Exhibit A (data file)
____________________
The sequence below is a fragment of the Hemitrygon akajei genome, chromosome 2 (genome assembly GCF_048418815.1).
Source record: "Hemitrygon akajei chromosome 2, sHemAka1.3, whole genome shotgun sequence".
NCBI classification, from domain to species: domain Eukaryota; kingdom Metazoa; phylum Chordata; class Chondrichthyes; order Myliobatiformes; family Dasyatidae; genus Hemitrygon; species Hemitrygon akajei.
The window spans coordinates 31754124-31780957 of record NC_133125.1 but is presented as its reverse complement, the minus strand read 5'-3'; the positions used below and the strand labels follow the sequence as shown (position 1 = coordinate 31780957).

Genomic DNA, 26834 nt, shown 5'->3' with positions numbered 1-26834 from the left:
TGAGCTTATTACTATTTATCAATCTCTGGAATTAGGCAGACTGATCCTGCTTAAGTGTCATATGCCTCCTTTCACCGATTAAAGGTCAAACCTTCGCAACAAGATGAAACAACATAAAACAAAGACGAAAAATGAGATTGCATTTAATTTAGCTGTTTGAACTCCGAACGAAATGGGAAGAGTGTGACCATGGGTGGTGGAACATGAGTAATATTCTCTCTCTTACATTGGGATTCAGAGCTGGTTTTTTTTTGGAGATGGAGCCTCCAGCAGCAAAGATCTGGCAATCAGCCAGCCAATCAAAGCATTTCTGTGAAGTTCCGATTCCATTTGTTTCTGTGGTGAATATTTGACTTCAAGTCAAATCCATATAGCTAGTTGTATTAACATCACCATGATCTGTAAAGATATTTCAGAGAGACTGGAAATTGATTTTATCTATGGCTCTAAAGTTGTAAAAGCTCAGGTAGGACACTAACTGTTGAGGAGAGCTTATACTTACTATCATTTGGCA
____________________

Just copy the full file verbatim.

The sequence below is a fragment of the Hemitrygon akajei genome, chromosome 2 (genome assembly GCF_048418815.1).
Source record: "Hemitrygon akajei chromosome 2, sHemAka1.3, whole genome shotgun sequence".
NCBI classification, from domain to species: domain Eukaryota; kingdom Metazoa; phylum Chordata; class Chondrichthyes; order Myliobatiformes; family Dasyatidae; genus Hemitrygon; species Hemitrygon akajei.
The window spans coordinates 31754124-31780957 of record NC_133125.1 but is presented as its reverse complement, the minus strand read 5'-3'; the positions used below and the strand labels follow the sequence as shown (position 1 = coordinate 31780957).

Genomic DNA, 26834 nt, shown 5'->3' with positions numbered 1-26834 from the left:
TGAGCTTATTACTATTTATCAATCTCTGGAATTAGGCAGACTGATCCTGCTTAAGTGTCATATGCCTCCTTTCACCGATTAAAGGTCAAACCTTCGCAACAAGATGAAACAACATAAAACAAAGACGAAAAATGAGATTGCATTTAATTTAGCTGTTTGAACTCCGAACGAAATGGGAAGAGTGTGACCATGGGTGGTGGAACATGAGTAATATTCTCTCTCTTACATTGGGATTCAGAGCTGGTTTTTTTTTGGAGATGGAGCCTCCAGCAGCAAAGATCTGGCAATCAGCCAGCCAATCAAAGCATTTCTGTGAAGTTCCGATTCCATTTGTTTCTGTGGTGAATATTTGACTTCAAGTCAAATCCATATAGCTAGTTGTATTAACATCACCATGATCTGTAAAGATATTTCAGAGAGACTGGAAATTGATTTTATCTATGGCTCTAAAGTTGTAAAAGCTCAGGTAGGACACTAACTGTTGAGGAGAGCTTATACTTACTATCATTTGGCA